Cortez City Council members on Tuesday endorsed the Bureau of Land Management’s plan to create a master lease plan for oil, gas and mineral development.
Members unanimously voted at their meeting to authorize Mayor Karen Sheek to sign and send a letter to the BLM’s Southwest Resource Advisory Council Oil and Gas subcommittee.
“While energy and mineral extraction does have a positive economic benefit (in Montezuma County), it is dwarfed by the agricultural and tourism sectors,” the letter reads. “These uses must be considered first in any areas eligible for extraction.”
Several citizens spoke in favor of the lease plan at the meeting.
Ellen Foster, of Dolores, said instituting the plan would help protect present tourism projects, such as Phil’s World, and potential future endeavors, such as the proposed Paths to Mesa Verde bike trail between Cortez and Mancos. Foster said the plan should be extended further than has been proposed, possibly north all the way to the Montezuma-Dolores county line. Extending the plan north would ensure protection of Canyons of the Ancients National Monument and the San Juan National Forest, she said. Foster urged the council to include those points in the letter to the BLM.
“This is a defining moment,” Foster said. “We don’t want to become the next Farmington. We want to retool our economy for outdoor recreation and agriculture.”
Foster added that the BLM shouldn’t issue a new development permit until it has adequate staff to enforce regulations.
Chris Eastin, a Cortez resident and former city Planning and Zoning board chair, said the county’s land use code is not comprehensive and BLM needs a process for putting concerns about oil and gas development on the table. He said the master lease plan provides a framework for that.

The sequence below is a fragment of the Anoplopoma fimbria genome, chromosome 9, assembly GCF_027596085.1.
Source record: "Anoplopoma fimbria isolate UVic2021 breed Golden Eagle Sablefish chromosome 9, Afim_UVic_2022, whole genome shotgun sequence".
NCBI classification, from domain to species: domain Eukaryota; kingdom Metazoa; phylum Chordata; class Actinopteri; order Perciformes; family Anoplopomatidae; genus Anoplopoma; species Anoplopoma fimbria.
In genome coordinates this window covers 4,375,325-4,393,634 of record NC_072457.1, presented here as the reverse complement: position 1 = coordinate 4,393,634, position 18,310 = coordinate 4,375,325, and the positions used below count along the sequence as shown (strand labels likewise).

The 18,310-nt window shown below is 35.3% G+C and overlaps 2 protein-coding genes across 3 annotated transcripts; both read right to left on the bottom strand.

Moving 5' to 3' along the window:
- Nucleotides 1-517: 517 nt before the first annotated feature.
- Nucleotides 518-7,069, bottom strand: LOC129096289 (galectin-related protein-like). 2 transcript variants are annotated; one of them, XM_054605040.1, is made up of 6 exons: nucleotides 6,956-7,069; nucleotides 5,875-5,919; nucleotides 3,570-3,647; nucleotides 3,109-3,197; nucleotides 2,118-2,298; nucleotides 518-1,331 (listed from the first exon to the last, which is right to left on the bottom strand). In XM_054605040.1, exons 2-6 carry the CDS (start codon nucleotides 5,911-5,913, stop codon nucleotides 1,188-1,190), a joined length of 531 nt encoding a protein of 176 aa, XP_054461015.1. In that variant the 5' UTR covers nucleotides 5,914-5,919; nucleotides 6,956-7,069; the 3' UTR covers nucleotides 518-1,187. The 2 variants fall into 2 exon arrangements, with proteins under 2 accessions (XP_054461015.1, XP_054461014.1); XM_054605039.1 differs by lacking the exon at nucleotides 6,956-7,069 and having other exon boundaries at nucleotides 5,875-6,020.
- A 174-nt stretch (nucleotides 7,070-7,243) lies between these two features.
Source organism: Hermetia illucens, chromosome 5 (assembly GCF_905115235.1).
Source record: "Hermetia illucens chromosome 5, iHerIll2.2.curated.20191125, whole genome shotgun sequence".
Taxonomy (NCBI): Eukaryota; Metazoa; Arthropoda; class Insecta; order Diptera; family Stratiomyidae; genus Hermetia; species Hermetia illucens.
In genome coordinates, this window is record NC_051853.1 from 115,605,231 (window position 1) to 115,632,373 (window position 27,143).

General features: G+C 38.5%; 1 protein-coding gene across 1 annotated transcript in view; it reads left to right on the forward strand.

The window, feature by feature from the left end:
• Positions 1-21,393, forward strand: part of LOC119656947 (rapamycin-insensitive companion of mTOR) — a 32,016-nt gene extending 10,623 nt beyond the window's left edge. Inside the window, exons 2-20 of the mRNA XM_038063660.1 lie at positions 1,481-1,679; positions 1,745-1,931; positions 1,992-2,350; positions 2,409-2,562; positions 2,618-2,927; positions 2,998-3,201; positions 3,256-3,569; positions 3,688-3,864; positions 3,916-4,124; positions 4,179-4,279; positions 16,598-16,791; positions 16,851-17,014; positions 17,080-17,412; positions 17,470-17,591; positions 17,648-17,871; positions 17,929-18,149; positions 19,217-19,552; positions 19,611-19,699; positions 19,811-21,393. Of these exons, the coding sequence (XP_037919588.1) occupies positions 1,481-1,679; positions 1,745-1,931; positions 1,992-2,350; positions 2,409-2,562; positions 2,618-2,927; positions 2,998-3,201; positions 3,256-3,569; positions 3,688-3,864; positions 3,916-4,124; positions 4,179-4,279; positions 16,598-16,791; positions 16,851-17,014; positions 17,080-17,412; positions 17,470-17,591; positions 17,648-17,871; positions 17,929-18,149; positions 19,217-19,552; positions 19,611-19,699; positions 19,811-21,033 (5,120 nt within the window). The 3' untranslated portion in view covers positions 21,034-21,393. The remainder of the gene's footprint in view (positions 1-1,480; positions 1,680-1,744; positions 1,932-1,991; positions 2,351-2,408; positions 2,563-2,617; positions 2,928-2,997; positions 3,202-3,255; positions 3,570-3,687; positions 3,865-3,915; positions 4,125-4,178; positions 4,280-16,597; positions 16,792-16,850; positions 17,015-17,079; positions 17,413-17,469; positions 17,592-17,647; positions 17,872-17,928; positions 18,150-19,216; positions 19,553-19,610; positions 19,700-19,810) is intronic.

Eastin said people in the area have lost touch with the McPhee Reservoir project and how important it is to the area. He added that increased oil and gas development would threaten the integrity of that project.
“I think (the MLP) deserves the support of every government entity in the county,” Eastin said. “The commissioners aren’t supporting it, so that leaves the city needing to step up.”
Lewis resident MB McAfee said the BLM has a resource management plan in place, but that isn’t enough. The MLP is a sort of zoning tool for the BLM that has much more specificity than existing plans, she said.
McAfee said it is to the city’s economic advantage to protect wild areas such as the area between U.S. Highway 160 and Mesa Verde National Park. She scolded county commissioners for failing to endorse the plan.
“(Commissioners) put themselves in a totally useless situation,” she said.
No one in attendance at the meeting spoke against the council endorsing the master lease plan. However, the council received several letters, including from Dexter Gill of the Four Corners 9/12 Tea Party group.
Gill said in his letter that instituting the MLP would eliminate potential tax revenue and would not include any additional protection of the environment, the people or the economy.
“What would happen is the elimination of any unknown future economic opportunity for our children and grandchildren on the BLM lands in the county,” Gill wrote. “This MLP proposal is simply one more piece of eliminating and restricting economic and public uses of the ‘public lands’ by the several groups referred to as protecting the environment.”
Dennis Atwater, who previously served as Montezuma County Planing and Zoning Commission chairman, also wrote a letter to the council asking if more regulation was truly necessary for the oil and gas industry, which already is heavily regulated.
Atwater urged the council not to send a letter of support to the BLM.
“We are foolish to add additional regulation to an already sufficiently, if not over-regulated, industry,” Atwater wrote. “We need to put our efforts to the areas where there is economic opportunity for the community.”
Councilman Tom Butler said he hoped there could be some common ground on the issue.
“I don’t want to see oil and gas, which contributes greatly to our economy, completely stop,” he said. “There should be some compromise.”